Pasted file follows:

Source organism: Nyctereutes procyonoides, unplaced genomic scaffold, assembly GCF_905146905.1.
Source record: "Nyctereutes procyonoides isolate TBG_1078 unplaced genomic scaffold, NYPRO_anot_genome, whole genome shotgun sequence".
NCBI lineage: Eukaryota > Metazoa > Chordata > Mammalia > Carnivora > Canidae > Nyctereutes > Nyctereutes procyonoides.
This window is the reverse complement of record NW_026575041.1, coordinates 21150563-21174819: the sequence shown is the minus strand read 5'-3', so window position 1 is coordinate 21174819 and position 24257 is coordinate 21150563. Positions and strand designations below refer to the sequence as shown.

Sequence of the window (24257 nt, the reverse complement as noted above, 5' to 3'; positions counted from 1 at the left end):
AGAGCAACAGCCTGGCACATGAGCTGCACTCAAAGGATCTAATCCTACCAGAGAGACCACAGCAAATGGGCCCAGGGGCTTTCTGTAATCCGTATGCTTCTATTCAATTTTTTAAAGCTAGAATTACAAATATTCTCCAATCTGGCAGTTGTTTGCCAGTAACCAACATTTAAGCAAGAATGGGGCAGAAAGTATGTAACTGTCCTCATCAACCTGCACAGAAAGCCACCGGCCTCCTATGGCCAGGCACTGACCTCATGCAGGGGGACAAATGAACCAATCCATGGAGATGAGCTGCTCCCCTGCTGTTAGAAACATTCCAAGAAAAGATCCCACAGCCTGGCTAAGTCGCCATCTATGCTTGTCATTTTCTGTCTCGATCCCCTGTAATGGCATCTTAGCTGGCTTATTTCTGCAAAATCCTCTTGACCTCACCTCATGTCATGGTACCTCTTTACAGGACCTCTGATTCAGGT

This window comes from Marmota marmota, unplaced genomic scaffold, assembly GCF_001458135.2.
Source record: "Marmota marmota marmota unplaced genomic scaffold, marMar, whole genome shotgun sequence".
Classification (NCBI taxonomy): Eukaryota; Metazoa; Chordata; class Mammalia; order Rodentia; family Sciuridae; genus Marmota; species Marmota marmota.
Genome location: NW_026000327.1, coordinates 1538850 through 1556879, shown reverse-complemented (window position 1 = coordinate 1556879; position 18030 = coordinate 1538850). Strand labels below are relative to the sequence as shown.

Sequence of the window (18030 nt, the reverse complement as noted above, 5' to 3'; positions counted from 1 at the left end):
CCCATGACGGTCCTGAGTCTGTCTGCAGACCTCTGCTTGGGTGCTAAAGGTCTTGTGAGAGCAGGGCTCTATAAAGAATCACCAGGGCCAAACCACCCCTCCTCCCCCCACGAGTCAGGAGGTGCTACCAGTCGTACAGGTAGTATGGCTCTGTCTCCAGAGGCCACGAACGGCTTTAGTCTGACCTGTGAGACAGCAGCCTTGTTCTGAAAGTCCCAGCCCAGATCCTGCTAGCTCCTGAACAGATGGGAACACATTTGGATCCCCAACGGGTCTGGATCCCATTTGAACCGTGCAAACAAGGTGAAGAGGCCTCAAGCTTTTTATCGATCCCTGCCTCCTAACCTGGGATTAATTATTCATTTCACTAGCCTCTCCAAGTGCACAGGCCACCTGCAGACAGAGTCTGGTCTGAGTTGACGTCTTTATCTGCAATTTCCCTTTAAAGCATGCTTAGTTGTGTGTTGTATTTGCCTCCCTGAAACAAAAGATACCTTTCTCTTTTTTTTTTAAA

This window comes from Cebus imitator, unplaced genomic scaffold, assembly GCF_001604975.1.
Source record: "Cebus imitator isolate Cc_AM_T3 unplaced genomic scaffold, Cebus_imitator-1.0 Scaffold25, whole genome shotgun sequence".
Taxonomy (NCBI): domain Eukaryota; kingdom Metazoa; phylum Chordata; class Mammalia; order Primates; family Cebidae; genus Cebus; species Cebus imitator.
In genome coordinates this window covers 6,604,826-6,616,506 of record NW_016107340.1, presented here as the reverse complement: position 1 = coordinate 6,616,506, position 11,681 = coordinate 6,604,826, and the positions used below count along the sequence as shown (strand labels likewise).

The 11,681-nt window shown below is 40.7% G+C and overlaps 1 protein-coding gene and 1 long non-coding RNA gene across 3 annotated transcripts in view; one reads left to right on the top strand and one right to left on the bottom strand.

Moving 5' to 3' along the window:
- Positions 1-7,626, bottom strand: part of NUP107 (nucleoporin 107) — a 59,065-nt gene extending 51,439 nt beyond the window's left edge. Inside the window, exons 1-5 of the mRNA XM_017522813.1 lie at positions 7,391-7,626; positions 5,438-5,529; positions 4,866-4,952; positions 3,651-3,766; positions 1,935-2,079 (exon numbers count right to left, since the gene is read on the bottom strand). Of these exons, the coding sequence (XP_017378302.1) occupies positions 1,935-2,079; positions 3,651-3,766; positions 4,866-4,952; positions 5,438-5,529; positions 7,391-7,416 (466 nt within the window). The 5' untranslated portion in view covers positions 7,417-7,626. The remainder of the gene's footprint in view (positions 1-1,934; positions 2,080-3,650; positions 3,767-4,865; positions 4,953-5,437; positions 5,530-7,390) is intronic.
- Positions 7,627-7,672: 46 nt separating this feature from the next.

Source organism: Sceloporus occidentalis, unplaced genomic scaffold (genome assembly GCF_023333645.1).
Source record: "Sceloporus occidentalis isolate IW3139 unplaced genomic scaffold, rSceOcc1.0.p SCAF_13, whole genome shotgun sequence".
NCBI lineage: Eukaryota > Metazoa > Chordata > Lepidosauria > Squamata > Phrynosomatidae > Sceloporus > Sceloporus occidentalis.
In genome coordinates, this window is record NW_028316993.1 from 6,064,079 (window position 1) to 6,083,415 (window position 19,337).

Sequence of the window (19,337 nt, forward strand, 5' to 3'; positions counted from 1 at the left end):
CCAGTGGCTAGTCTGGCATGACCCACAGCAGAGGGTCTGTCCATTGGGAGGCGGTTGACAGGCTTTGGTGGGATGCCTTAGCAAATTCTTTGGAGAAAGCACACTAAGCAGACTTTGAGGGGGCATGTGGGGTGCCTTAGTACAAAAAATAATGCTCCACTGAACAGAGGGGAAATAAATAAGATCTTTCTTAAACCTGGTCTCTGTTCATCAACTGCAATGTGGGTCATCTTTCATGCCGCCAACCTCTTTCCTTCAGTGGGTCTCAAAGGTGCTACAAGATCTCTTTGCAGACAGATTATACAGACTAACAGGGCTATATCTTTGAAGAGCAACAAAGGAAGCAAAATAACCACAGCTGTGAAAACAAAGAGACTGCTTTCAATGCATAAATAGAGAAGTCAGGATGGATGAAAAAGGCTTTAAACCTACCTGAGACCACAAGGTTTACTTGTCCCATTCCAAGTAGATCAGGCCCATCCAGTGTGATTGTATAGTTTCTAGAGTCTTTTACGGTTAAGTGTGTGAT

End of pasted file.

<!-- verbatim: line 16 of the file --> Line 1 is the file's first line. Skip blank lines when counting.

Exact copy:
In genome coordinates this window covers 6,604,826-6,616,506 of record NW_016107340.1, presented here as the reverse complement: position 1 = coordinate 6,616,506, position 11,681 = coordinate 6,604,826, and the positions used below count along the sequence as shown (strand labels likewise).